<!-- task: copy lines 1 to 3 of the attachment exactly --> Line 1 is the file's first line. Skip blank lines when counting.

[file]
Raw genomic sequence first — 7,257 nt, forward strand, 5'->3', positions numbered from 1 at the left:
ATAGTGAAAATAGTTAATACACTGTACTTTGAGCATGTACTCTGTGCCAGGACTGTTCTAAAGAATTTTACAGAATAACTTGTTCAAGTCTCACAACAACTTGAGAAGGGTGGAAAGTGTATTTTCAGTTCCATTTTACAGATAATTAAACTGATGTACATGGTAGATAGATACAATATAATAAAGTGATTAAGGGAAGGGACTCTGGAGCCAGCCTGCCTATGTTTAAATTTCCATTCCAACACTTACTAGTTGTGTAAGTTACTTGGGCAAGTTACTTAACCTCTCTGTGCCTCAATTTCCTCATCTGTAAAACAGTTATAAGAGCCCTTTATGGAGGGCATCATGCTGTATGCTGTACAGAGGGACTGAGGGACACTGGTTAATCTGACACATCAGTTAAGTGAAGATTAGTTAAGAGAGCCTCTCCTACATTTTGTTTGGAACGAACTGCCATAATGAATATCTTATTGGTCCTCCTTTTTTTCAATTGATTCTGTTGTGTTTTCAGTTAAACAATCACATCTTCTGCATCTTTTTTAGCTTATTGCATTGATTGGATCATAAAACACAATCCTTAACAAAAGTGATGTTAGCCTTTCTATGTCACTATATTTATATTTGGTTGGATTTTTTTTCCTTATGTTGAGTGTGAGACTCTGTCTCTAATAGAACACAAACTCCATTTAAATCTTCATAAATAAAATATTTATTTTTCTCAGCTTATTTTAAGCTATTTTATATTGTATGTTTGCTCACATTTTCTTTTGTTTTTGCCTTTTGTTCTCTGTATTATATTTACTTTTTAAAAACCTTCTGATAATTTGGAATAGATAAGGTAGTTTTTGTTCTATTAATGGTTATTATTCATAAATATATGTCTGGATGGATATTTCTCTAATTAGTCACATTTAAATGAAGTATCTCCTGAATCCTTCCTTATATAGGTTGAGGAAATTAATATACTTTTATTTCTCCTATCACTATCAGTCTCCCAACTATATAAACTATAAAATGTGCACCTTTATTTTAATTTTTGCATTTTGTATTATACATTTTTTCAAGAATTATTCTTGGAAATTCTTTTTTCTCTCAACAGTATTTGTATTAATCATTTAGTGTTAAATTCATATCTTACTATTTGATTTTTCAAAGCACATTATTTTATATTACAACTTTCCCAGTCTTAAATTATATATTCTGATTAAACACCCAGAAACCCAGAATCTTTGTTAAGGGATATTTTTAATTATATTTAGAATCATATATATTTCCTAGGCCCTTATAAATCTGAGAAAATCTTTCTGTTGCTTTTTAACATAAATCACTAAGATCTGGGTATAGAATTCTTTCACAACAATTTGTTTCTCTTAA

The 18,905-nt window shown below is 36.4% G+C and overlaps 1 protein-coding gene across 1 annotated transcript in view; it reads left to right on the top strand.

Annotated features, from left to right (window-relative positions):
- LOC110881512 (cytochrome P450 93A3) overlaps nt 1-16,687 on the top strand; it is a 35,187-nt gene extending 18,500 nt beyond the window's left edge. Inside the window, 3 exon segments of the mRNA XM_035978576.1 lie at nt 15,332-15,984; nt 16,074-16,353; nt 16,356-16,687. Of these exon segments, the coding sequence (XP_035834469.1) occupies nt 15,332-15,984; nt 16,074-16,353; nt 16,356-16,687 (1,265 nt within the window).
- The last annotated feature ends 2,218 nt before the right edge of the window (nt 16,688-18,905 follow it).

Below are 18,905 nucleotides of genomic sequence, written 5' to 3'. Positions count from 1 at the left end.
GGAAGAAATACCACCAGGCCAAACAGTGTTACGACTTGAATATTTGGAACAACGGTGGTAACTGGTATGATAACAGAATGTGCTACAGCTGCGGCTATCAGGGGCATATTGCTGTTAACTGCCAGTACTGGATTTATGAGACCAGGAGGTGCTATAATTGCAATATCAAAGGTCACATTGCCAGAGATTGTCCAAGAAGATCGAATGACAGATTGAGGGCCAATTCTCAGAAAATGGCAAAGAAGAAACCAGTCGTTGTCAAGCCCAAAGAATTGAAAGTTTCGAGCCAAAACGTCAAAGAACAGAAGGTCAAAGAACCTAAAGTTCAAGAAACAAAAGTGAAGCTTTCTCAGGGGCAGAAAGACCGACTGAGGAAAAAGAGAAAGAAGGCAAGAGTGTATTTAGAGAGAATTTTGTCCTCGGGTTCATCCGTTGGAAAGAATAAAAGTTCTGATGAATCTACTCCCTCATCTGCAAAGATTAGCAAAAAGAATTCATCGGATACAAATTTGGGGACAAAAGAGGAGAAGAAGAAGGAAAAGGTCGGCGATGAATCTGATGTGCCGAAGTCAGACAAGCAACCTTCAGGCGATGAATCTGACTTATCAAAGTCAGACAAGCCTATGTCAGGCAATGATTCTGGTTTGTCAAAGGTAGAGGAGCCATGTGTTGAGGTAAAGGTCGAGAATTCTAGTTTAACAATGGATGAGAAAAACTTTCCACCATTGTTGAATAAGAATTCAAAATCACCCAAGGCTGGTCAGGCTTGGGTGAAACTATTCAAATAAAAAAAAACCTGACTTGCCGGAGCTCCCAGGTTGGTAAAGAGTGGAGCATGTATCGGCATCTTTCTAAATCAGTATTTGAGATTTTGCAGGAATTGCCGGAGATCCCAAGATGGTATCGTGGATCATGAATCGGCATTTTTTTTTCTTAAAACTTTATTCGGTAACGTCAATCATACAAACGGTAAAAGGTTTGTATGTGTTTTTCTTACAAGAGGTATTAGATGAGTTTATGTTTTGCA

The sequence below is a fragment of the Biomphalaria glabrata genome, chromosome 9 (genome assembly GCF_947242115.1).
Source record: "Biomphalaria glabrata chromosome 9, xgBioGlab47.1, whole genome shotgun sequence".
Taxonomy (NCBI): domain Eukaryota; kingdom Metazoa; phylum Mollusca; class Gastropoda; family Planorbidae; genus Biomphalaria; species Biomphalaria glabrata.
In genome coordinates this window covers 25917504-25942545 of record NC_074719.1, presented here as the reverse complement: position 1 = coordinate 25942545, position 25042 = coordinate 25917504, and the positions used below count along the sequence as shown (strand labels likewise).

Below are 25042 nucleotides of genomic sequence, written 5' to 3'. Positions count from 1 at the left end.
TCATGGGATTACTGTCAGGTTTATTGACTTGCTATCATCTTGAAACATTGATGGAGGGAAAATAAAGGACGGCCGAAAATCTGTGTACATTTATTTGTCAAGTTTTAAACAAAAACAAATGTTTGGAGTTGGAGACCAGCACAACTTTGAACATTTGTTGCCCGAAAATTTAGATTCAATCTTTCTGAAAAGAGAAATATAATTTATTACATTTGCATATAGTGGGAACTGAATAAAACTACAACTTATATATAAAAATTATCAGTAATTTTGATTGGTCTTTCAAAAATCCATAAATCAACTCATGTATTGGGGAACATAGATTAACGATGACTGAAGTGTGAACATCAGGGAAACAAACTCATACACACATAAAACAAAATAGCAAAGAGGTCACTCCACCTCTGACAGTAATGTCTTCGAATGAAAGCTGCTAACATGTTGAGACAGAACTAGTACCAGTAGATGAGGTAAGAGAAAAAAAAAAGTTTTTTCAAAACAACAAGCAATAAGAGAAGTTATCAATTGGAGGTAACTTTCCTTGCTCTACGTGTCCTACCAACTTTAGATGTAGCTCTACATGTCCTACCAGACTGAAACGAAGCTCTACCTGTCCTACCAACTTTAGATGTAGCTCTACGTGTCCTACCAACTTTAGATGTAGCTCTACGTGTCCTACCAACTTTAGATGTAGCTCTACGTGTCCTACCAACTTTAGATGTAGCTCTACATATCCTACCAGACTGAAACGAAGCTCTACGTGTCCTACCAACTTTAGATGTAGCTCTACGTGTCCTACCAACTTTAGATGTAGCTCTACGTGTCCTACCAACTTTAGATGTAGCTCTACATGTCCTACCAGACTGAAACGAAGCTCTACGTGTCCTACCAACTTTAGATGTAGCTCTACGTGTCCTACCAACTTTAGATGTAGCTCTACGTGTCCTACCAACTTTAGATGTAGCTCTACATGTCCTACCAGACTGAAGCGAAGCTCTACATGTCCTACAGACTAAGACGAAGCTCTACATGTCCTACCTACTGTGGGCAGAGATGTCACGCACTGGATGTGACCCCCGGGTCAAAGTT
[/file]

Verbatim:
Raw genomic sequence first — 7,257 nt, forward strand, 5'->3', positions numbered from 1 at the left:
ATAGTGAAAATAGTTAATACACTGTACTTTGAGCATGTACTCTGTGCCAGGACTGTTCTAAAGAATTTTACAGAATAACTTGTTCAAGTCTCACAACAACTTGAGAAGGGTGGAAAGTGTATTTTCAGTTCCATTTTACAGATAATTAAACTGATGTACATGGTAGATAGATACAATATAATAAAGTGATTAAGGGAAGGGACTCTGGAGCCAGCCTGCCTATGTTTAAATTTCCATTCCAACACTTACTAGTTGTGTAAGTTACTTGGGCAAGTTACTTAACCTCTCTGTGCCTCAATTTCCTCATCTGTAAAACAGTTATAAGAGCCCTTTATGGAGGGCATCATGCTGTATGCTGTACAGAGGGACTGAGGGACACTGGTTAATCTGACACATCAGTTAAGTGAAGATTAGTTAAGAGAGCCTCTCCTACATTTTGTTTGGAACGAACTGCCATAATGAATATCTTATTGGTCCTCCTTTTTTTCAATTGATTCTGTTGTGTTTTCAGTTAAACAATCACATCTTCTGCATCTTTTTTAGCTTATTGCATTGATTGGATCATAAAACACAATCCTTAACAAAAGTGATGTTAGCCTTTCTATGTCACTATATTTATATTTGGTTGGATTTTTTTTCCTTATGTTGAGTGTGAGACTCTGTCTCTAATAGAACACAAACTCCATTTAAATCTTCATAAATAAAATATTTATTTTTCTCAGCTTATTTTAAGCTATTTTATATTGTATGTTTGCTCACATTTTCTTTTGTTTTTGCCTTTTGTTCTCTGTATTATATTTACTTTTTAAAAACCTTCTGATAATTTGGAATAGATAAGGTAGTTTTTGTTCTATTAATGGTTATTATTCATAAATATATGTCTGGATGGATATTTCTCTAATTAGTCACATTTAAATGAAGTATCTCCTGAATCCTTCCTTATATAGGTTGAGGAAATTAATATACTTTTATTTCTCCTATCACTATCAGTCTCCCAACTATATAAACTATAAAATGTGCACCTTTATTTTAATTTTTGCATTTTGTATTATACATTTTTTCAAGAATTATTCTTGGAAATTCTTTTTTCTCTCAACAGTATTTGTATTAATCATTTAGTGTTAAATTCATATCTTACTATTTGATTTTTCAAAGCACATTATTTTATATTACAACTTTCCCAGTCTTAAATTATATATTCTGATTAAACACCCAGAAACCCAGAATCTTTGTTAAGGGATATTTTTAATTATATTTAGAATCATATATATTTCCTAGGCCCTTATAAATCTGAGAAAATCTTTCTGTTGCTTTTTAACATAAATCACTAAGATCTGGGTATAGAATTCTTTCACAACAATTTGTTTCTCTTAA

The 18,905-nt window shown below is 36.4% G+C and overlaps 1 protein-coding gene across 1 annotated transcript in view; it reads left to right on the top strand.